When the Victorians wanted to cross the Yorkshire Dales by rail in the 1870s, this was their answer—Ribblehead Viaduct.
Undaunted by the undulations of the dales, the Ribblehead Viaduct traverses a 440-yard span with a height of 104 ft above the valley floor.
It took 1000 navvies to build, 100 of whom died during construction either from accidents or outbreaks of smallpox.
The term ‘navvy” derives from Navigational Engineer and means a manual laborer for a major civil engineering project.
These workers built their own shanty towns close to the viaduct, naming them after Crimean War (1853-1856) victories and biblical names.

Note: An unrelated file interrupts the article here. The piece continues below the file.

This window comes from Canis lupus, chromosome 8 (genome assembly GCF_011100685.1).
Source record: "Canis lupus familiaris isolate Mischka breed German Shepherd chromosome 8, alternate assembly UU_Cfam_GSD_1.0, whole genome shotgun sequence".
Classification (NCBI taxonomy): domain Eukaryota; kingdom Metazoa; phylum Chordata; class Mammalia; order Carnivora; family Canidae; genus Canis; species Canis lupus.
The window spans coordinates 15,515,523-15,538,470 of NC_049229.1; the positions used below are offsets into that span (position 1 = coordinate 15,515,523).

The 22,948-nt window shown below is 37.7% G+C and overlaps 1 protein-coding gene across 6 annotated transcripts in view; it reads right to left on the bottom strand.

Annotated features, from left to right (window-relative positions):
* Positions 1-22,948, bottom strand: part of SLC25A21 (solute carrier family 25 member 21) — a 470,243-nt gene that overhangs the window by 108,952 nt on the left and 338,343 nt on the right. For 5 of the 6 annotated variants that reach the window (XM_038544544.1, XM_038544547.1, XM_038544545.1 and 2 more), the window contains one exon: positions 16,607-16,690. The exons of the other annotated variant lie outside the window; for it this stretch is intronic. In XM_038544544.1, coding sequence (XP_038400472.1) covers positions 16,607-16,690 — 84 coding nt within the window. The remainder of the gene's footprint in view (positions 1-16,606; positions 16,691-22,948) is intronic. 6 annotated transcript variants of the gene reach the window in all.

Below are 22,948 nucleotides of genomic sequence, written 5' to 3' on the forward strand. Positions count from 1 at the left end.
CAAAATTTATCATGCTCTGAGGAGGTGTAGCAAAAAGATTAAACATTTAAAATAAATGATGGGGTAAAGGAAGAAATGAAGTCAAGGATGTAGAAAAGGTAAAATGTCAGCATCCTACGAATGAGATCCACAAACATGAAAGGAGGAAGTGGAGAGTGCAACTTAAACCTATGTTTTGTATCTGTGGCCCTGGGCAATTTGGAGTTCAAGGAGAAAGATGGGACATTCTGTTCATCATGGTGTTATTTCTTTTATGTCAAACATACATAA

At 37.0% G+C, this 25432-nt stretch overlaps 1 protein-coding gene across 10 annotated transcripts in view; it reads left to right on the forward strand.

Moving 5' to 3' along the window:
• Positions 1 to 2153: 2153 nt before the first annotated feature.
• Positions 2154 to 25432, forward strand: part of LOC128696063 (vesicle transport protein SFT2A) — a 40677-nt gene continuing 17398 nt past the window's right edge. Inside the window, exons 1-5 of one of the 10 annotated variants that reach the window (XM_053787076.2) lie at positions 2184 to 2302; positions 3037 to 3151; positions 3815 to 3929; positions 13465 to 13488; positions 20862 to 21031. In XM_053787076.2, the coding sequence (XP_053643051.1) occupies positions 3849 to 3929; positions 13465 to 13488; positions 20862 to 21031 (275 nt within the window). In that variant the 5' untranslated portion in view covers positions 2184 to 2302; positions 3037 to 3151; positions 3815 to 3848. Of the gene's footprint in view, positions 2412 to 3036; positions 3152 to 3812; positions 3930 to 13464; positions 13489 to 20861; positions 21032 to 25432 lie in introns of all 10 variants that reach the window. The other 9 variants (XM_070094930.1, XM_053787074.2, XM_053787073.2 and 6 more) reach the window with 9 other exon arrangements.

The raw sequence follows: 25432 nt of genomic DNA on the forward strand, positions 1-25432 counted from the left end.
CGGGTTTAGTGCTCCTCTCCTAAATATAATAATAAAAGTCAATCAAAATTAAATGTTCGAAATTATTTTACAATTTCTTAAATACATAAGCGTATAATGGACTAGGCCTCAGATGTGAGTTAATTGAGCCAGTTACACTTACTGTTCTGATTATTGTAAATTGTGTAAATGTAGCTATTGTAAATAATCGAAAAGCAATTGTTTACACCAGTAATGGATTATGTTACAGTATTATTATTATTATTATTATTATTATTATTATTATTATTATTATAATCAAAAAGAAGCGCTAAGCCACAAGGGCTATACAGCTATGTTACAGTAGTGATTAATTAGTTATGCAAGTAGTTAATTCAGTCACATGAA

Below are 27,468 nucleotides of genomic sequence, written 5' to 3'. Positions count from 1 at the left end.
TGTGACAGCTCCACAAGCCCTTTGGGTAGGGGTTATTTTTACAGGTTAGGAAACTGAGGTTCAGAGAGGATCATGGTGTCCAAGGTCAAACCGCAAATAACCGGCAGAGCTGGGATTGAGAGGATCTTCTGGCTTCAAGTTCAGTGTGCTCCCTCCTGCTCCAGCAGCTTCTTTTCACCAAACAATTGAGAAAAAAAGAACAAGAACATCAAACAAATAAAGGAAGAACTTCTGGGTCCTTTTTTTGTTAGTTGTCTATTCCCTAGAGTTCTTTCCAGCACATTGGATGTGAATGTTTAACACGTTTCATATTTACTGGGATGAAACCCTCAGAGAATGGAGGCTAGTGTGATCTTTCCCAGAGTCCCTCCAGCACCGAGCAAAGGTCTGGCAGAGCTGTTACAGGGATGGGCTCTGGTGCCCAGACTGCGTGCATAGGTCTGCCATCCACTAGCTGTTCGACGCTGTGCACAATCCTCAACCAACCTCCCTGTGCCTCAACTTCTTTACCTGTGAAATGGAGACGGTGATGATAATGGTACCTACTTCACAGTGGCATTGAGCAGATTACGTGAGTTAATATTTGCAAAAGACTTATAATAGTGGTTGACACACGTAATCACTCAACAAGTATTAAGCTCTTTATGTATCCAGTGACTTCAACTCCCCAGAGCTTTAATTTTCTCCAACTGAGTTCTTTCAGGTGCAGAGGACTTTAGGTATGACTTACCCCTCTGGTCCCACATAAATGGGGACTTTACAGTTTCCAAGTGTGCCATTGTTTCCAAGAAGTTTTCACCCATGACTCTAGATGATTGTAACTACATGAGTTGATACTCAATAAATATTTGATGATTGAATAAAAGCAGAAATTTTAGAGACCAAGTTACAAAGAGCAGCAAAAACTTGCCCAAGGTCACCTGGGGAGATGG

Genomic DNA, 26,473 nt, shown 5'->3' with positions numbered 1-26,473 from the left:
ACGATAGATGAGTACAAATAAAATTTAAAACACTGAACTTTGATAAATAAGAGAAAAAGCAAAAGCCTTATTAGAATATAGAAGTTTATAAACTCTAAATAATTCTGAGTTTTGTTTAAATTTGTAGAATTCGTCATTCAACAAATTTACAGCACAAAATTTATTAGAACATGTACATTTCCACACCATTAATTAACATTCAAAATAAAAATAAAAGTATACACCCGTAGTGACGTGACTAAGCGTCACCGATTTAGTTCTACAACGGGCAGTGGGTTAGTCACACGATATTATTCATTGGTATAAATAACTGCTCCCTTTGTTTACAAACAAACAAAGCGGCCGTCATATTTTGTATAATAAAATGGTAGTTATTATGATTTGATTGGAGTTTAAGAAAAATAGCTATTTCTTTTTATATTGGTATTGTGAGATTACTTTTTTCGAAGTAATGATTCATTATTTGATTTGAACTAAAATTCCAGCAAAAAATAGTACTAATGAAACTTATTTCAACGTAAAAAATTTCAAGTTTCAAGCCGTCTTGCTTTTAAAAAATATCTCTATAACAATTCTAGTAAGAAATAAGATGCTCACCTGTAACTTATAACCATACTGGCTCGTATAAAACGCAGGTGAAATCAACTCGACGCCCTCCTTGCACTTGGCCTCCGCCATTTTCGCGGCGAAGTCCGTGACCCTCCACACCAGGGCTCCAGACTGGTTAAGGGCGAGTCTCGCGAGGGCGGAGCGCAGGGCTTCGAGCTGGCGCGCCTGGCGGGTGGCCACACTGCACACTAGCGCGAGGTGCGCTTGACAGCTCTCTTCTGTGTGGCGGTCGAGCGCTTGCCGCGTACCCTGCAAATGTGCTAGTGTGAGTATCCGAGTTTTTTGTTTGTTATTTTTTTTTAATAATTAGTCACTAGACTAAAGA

The TV series “Jericho” is a period drama based on the building of the Ribblehead Viaduct.
As graceful a sight as Ribblehead is, anyone familiar with large-scale engineering projects will appreciate just how daunting this must have been for the Victorians—and will see it in a different light.
24 arches, each spanning 45 feet, with foundations sunk 25 feet into the valley required 1.5 million bricks and some limestone blocks weighing 8 tons each.
Considered to be the most beautiful and spectacular railway journey in England, the Settle to Carlisle Railway crosses the Ribblehead Viaduct with its incredible views of the Dales.
4. Dry stone walls wind their way across the rolling hills
Dry stone walls are as common as sheep and give the Yorkshire Dales its delightful appearance—weaving their way across the rolling hills in all directions.
With no mortar to help bind them, it is the interlocking compressional forces that give the walls their structural integrity.
Construction of dry stone walls requires considerable skill, with experienced wallers few in number. Large, flat stones are used at the base, diminishing is size as the wall rises.